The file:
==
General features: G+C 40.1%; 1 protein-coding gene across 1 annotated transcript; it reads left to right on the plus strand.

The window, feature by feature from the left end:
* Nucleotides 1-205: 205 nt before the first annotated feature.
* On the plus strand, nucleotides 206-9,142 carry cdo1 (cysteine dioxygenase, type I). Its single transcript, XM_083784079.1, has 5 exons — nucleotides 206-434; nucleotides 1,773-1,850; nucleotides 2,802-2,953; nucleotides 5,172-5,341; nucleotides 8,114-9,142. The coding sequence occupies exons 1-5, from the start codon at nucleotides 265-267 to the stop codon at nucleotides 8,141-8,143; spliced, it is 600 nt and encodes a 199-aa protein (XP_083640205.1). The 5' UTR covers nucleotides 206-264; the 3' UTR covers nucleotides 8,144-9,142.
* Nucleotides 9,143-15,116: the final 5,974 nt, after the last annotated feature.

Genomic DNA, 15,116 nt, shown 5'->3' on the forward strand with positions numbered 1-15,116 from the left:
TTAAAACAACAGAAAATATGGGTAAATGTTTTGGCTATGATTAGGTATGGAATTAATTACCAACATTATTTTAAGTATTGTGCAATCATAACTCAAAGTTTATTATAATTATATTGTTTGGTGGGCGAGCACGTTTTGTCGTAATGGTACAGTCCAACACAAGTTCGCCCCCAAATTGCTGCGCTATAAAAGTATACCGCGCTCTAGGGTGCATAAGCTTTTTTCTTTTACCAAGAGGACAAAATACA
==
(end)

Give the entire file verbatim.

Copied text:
General features: G+C 40.1%; 1 protein-coding gene across 1 annotated transcript; it reads left to right on the plus strand.

The window, feature by feature from the left end:
* Nucleotides 1-205: 205 nt before the first annotated feature.
* On the plus strand, nucleotides 206-9,142 carry cdo1 (cysteine dioxygenase, type I). Its single transcript, XM_083784079.1, has 5 exons — nucleotides 206-434; nucleotides 1,773-1,850; nucleotides 2,802-2,953; nucleotides 5,172-5,341; nucleotides 8,114-9,142. The coding sequence occupies exons 1-5, from the start codon at nucleotides 265-267 to the stop codon at nucleotides 8,141-8,143; spliced, it is 600 nt and encodes a 199-aa protein (XP_083640205.1). The 5' UTR covers nucleotides 206-264; the 3' UTR covers nucleotides 8,144-9,142.
* Nucleotides 9,143-15,116: the final 5,974 nt, after the last annotated feature.

Genomic DNA, 15,116 nt, shown 5'->3' on the forward strand with positions numbered 1-15,116 from the left:
TTAAAACAACAGAAAATATGGGTAAATGTTTTGGCTATGATTAGGTATGGAATTAATTACCAACATTATTTTAAGTATTGTGCAATCATAACTCAAAGTTTATTATAATTATATTGTTTGGTGGGCGAGCACGTTTTGTCGTAATGGTACAGTCCAACACAAGTTCGCCCCCAAATTGCTGCGCTATAAAAGTATACCGCGCTCTAGGGTGCATAAGCTTTTTTCTTTTACCAAGAGGACAAAATACA